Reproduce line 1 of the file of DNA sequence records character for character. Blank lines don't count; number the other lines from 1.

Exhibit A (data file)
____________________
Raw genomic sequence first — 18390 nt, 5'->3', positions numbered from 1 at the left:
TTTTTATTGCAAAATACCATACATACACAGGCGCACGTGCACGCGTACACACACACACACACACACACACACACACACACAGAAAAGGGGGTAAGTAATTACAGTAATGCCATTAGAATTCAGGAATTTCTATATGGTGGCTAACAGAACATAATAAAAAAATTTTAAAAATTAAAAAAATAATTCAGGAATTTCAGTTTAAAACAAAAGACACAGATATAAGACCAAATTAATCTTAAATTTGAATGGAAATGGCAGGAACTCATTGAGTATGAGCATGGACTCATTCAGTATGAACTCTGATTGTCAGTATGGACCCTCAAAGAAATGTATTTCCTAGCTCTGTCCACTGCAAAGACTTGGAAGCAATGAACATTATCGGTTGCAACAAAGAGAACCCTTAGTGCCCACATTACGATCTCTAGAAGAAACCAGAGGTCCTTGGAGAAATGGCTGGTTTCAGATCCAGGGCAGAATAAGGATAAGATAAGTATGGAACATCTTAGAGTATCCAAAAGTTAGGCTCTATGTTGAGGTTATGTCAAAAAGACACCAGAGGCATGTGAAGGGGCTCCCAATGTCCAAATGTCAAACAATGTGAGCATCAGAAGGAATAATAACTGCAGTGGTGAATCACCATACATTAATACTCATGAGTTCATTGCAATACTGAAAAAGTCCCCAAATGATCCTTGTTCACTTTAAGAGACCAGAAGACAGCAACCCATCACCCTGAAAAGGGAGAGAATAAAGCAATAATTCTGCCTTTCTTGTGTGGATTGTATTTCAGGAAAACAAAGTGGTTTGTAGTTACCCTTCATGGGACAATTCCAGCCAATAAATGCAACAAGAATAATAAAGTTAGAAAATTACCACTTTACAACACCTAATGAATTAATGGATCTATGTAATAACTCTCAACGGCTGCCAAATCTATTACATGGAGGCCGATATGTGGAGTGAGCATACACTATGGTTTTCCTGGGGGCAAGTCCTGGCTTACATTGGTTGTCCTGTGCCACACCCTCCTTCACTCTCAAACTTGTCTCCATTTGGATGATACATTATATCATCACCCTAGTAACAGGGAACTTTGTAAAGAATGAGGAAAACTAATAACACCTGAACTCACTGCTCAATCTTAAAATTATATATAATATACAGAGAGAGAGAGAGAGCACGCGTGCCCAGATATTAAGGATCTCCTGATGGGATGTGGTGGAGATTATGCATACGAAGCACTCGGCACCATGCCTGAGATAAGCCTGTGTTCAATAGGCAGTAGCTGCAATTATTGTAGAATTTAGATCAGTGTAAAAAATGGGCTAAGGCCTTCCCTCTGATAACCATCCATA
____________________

Raw genomic sequence first — 18390 nt, 5'->3', positions numbered from 1 at the left: